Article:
Born: 8 September, 1931, in Manchester
Died: 29 May, 2004, in London, aged 72
JACK Rosenthal was a meticulous writer - the type who takes infinite care with scripts to achieve real-life authenticity. Every word was scrutinised, and he would work long hours to build up the drama of a scene and create recognisable, credible characters.
He was one of the earliest writers for Coronation Street, he contributed to That Was The Week That Was (TW3), wrote countless award-winning TV dramas and movies, including Yentl and London’s Burning. Much of his writing echoed his strong Jewish faith but there was always a freshness and clarity about his writing that made it immediate and compelling.
Jack Morris Rosenthal, whose father worked for a raincoat manufacturer, attended Colne Grammar School and went on to read English at Sheffield University. He graduated with a BA in 1953 and during his National Service with the Royal Navy worked as a Russian translator for GCHQ.
In 1956, he joined recently-formed Granada Television in Manchester and worked for a few months in the advertising department. In 1961, Granada commissioned him to write a script for a new once-a-week soap (and originally scheduled for only a short run) called Coronation Street. It didn’t take a great stretch of his imagination - "It was identical to a street in Colne where I had been evacuated during the war," he said.
He went on to write 130 episodes and was the producer of many in the late Sixties. The Street was an important learning curve for Rosenthal: he had to produce well-crafted, tight scripts for immediate rehearsal and make characters instantly recognisable.
Ned Sherrin, the producer of TW3 at the BBC, asked him to contribute ideas and scripts to the new satirical programme, fronted by a young David Frost. This, in turn, led to Rosenthal writing his first sitcoms for the BBC. These included The Dustbinmen (1969), The Lovers (1970) Bootsie and Snudge (1972) and Sadie, It’s Cold Outside (1975).
Before writing The Dustbinmen, he spent weeks with refuse collectors on their rounds. Similarly, before The Knowledge (1979), he accompanied London cab drivers round the city. They were so impressed that they awarded him a taxi driver’s licence in his own name.
It was this desire to "get things right" that made a Rosenthal script so invigorating. When, in 1986, he came to write the film London’s Burning (on which the TV series was based) he spent weeks with fire brigades attending blazes in some hazardous conditions.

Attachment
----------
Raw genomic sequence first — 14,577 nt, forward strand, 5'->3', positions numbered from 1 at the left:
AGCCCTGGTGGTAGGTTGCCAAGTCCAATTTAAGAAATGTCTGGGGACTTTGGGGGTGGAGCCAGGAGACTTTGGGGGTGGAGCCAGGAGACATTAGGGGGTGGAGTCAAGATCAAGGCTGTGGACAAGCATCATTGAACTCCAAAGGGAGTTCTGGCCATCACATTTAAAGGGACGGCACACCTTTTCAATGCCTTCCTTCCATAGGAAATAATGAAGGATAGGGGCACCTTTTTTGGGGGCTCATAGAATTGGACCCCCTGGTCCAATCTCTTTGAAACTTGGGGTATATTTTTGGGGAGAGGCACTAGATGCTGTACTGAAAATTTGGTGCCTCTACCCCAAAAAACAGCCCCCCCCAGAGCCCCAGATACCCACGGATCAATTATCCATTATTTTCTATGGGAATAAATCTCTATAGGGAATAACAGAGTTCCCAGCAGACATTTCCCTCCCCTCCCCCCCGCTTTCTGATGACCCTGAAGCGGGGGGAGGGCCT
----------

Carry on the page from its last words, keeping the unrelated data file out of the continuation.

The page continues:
Rosenthal, by this time, was also writing award-winning TV dramas. In 1976, he scripted Bar Mitzvah Boy, which tells of a Jewish boy approaching manhood. In 1984, he wrote The Chain, a compelling account of the various links in the sale of a house, depicting the various new owners and their different attitudes to the move.
One memorable touch (typical of Rosenthal’s love of detail) was to have a toff (played by Geoffrey Palmer) returning to his old house to collect the light bulbs from their sockets.
His other dramas Eskimo Day (1966), Spend, Spend, Spend (1977) and The Bag Lady (1998) all won television awards - and all starred his wife, Maureen Lipman.
However, perhaps his most acclaimed TV play was Ptang, Yang Kipperbang, which was screened on the night that Channel 4 opened in 1982. It told the humorous (but highly poignant) story of a young Jewish child wanting to find the courage to kiss a girl in his class. Directed by Michael Apted, it provided a suitably impressive drama for the new channel and also boasted an endearing performance from Robert Urquhart as the headmaster.
The movie Yentl (1983) promised much - it was produced and directed by and starred Barbra Streisand - but it just didn’t seem to work on screen. Similarly, when he adapted his highly successful TV play Bar Mitzvah Boy for a musical in the West End (1978) it had only a barely respectable run there and on Broadway.
Many scripts were still awaiting production (one dear to his heart was The Best, a 1986 TV drama based on the life of George Best) and, despite being diagnosed with cancer a year ago, Rosenthal carried on writing and revising scripts. He was a writer of much humanity who captured working-class life with a realistic vitality. But under the surface, he had a sure sense of comedy and knew when to relieve dramatic tension with wit and humour.
He won many awards, including those for best play from the British Academy in 1975, 1976 and 1977, and was awarded an honorary doctorate from his old university, Sheffield, in 1998. He was made a CBE in 1994.
Jack Rosenthal is survived by his wife, Maureen, whom he married in 1973, and their son and daughter.